"I have no regrets about changing my commitment, but I do wish that Coach Zook had stayed at Florida," he said. "But, that didn't happen and now I'm going to Tennessee. I'm happy with the choice. I think in a year or maybe two years, Tennessee is going to play for the national championship."
Morley has shown an ability to make plays on both sides of the ball this week during practice for the East team in the US Army All-American Bowl Game. On Tuesday, he showed the ability to go deep and make catches as a wide receiver, hauling in a touchdown over Justin King, rated with Morley as the best corner prospect in the country. Thursday morning he blanketed Fred Rouse of Tallahassee Lincoln to make an interception on a deep route in which he (Morley) made up five yards with a sudden burst of speed.
A few minutes after making the pick, Morley winked and said teasingly, "You can try going deep on me, but you're going to pay the price. I line up across from these guys and tell them don't even think about it."
Playing for the East team is giving him insight to the kind of work ethic he's going to need to prepare himself to play as a freshman at Tennessee.
"This helps me get in the right mindset," he said. "I'm playing with All-Americans here. Everyone here was an All-American so you have to bring your best every day because you're going against the best.
"When I'm competing against the wide receivers, I can't take a play off here. It's not like it was in high school. Everybody here can play. Everybody in college that I'll go up against can play."
Knowing what others can do makes Morley's work ethic kick in. He's got a load of natural ability, but he's well aware that natural ability can take you only so far.
"If you don't work hard, you get left behind," he said.
The hard work applies on the practice field, on the playing field and also in the classroom. His academic house is in order enough that he could have taken early entry into the college of his choice. When he was committed to Florida, he was also strongly considering bypassing his high school graduation in June so he could enroll in January to participate in spring practice.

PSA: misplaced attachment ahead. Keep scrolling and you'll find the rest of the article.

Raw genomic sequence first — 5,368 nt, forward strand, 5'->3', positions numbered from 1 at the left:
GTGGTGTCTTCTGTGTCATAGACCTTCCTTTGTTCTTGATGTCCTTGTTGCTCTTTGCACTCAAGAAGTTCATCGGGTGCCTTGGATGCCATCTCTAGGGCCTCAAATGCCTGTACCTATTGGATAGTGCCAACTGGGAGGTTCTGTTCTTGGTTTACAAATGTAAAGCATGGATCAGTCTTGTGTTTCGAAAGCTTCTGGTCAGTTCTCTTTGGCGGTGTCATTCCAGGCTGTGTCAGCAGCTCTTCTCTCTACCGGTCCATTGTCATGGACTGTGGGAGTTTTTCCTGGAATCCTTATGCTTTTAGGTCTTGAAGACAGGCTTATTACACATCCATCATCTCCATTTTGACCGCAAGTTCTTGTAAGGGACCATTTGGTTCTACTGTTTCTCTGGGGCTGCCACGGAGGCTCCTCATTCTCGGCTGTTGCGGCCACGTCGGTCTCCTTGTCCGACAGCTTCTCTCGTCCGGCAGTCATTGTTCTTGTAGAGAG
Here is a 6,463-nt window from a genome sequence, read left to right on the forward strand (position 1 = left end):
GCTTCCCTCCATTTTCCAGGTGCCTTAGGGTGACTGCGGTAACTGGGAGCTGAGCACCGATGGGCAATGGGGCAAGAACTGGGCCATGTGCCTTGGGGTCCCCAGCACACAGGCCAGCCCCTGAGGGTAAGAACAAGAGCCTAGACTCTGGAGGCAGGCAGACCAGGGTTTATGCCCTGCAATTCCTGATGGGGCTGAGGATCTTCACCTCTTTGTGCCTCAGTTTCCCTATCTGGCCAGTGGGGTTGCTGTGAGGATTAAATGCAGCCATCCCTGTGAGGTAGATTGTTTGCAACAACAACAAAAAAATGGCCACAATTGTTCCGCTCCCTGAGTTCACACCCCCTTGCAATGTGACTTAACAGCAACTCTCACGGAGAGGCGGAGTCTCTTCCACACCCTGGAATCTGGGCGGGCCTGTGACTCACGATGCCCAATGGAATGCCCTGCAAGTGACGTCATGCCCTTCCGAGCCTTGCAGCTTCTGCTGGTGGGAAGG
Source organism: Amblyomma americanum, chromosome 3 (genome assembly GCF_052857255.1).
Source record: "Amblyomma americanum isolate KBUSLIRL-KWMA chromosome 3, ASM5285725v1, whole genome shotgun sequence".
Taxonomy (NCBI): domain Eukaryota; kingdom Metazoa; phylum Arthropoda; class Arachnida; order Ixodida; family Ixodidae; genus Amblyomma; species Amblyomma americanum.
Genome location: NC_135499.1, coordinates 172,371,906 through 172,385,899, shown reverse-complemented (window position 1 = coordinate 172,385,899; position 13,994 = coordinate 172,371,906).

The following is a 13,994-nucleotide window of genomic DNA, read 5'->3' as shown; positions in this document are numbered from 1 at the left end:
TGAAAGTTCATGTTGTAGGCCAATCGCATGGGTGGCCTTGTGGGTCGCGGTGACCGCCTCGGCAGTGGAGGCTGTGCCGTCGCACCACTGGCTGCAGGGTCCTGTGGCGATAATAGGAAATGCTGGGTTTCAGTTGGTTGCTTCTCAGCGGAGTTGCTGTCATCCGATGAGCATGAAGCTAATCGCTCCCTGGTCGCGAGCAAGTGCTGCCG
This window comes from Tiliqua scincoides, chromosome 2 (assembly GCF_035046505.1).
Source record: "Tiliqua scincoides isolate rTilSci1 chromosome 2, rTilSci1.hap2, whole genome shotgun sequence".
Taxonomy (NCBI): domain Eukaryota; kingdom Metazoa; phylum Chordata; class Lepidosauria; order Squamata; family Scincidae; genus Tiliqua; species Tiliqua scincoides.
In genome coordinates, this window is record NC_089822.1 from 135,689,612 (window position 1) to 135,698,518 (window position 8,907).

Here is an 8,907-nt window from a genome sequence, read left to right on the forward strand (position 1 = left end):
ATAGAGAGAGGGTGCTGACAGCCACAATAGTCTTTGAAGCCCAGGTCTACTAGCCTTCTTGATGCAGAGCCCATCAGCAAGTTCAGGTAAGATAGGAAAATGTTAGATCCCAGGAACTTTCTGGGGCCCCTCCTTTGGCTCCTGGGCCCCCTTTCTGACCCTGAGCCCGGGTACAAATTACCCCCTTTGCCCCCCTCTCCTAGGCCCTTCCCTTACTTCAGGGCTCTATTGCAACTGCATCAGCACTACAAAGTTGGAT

"I get the hard work ethic from my mama," he said. "She's been pushing me and making me work hard since day one. When I got in the ninth grade, she really started pushing me harder than ever. She got on me every day, letting me know that if I don't get the SAT and ACT scores to go with the grades, I can't go to a good college. Well, I didn't ever want to let her down.
"She pushed me hard to have everything right so that when I get to the next level I'll have the mentality to work harder than anyone else and succeed. Once I'm there in college, I'll always remember what my mama told me, to work hard and get it right. One day when I'm in the NFL, I'll be there because my mama taught me to always work harder than anyone else."
He will lobby the coaches at Tennessee to give him a chance to play both ways. He believes in himself so strongly that he believes he could succeed on either side of the ball, but rather than focus on offense or defense, he wants to do both.
"Even if I don't play a lot of offense, I can get in there and go for a deep pass or take a short pass and make something happen," he said. "I know I've been blessed with the ability to make big plays. I want to be a difference maker. I believe that when I'm on the football field I'm a difference maker."
He admits he's thought many times about the day he made the choice to de-commit from Florida.
"I know that I made the right choice when I committed to Florida first time, and I know that I made the right choice when I de-committed and made the commitment to Tennessee," he said. "I wish Florida nothing but good luck except that one game every year when they play the Vols."
The U.S. Army All-American Bowl is played in San Antonio, Texas at the Alamodome on Jan. 15, 2005, and broadcast nationally on NBC at 1 p.m. EST. Scout.com is a sponsor, the official selection partner and exclusive on-line partner of the U.S. Army All-American Bowl, as well as the associated U.S. Army Combine for underclassmen.